The recent article titled Osero’s Hidden Card In Push For Foreign Certification has ignited a heated discussion on the merits of international HR certification for Kenyan professionals. The discourse surrounding international certification is critical for the growth and development of Kenya’s HR profession. It is essential that HR professionals engage in a thoughtful and open dialogue to arrive at informed conclusions. In this article, I shed light objectively on the underlying issues.
Advocacy for International Certification
The debate is not to discredit local HR certification but rather to explore the benefits of international recognition of HR professional certifications. The global business environment is evolving rapidly, and HR professionals must be equipped with skills that align with international standards to effectively contribute to their organisations. International certification offers exposure to diverse practices and global perspectives. This exposure will enhance the capabilities of Kenyan HR professionals.
Balancing Local and International Relevance
The emphasis on international certification does not negate the value of local certification. Instead, it underscores the need to strike a balance between local relevance and global competitiveness. Local certification, such as the CHRP course, has been instrumental in equipping HR professionals with the necessary skills for effective job performance. However, the inclusion of international certification can further empower professionals to address the complexities of a globalised workforce.
Commercial colleges that support international certification do not undermine local certification as insinuated in the article. Instead, they are offering both certifications to meet HR educational needs of their target students. The colleges provide students with a holistic view of certification options. Thus, they allow individual HR professionals to make informed choices based on their career goals and aspirations.
The Importance of Choice
In any professional field, the freedom to choose one’s career path and educational trajectory is crucial. Rather than constraining professionals to a single certification route, the availability of both local and international options empowers individual HR professionals to tailor their development to their unique circumstances. This diversity of options fosters a dynamic and adaptable workforce that can navigate a range of challenges.
Needless to repeat, international certification offers the advantage of global recognition. In an interconnected world, professionals need credentials that are universally acknowledged. Those that enable them to contribute meaningfully to multinational organisations and adapt to cross-cultural work environments.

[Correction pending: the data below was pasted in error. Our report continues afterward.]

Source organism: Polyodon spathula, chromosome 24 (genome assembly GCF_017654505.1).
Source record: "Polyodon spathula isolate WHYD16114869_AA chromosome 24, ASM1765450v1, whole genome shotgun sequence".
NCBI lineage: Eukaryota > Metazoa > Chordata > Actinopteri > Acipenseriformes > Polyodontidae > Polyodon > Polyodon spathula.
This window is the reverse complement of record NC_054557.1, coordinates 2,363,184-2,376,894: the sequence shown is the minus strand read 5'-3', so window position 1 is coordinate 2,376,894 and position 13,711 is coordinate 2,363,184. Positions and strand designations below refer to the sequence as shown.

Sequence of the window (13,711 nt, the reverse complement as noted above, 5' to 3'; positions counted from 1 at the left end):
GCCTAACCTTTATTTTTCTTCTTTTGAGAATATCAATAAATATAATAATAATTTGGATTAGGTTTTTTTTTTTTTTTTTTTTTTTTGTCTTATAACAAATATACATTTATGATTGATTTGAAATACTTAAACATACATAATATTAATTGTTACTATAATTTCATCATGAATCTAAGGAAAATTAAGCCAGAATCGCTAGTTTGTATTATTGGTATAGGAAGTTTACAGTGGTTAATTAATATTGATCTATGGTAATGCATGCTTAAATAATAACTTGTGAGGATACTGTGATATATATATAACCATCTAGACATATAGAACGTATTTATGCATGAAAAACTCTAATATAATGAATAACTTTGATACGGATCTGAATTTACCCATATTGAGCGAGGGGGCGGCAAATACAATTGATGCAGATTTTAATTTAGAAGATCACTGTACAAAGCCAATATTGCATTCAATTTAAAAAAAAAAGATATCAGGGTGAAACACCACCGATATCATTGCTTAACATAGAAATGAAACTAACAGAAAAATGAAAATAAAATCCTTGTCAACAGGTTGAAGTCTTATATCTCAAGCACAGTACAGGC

Rather than dissipating energies against international HR certification, a more effective use of resources would involve focusing on the implementation of section 17(i) of the Human Resource Management Professionals Act No. 52 of 2012, which provides for promoting examinations both locally and internationally.
As the HR profession evolves, so do the requirements for HR professionals. The article raises concerns about the relevancy of international certification within the Kenyan context. It is imperative that international certification bodies work collaboratively with local ones to adapt their programmes to suit the needs of the Kenyan market. This partnership will ensure that international certifications remain relevant and complementary to local certification efforts.
Bridging the Gap
The debate on local and international HR certification should not be polarised but rather viewed as an opportunity to bridge gaps and build synergies. In the accountancy profession, holders of CPA(K) also go for ACCA certification. When HR professionals embrace both options, they can enjoy a comprehensive learning experience that encompasses global best practices while acknowledging the unique challenges faced in our local context.
The continuing discourse surrounding HR certification is a crucial one that necessitates thoughtful deliberation and open-mindedness. Let HR professionals engage in a constructive dialogue that furthers the growth and development of our HR profession.
The writer is HRD Consultant and Author of Transition into Retirement. Email: [email protected]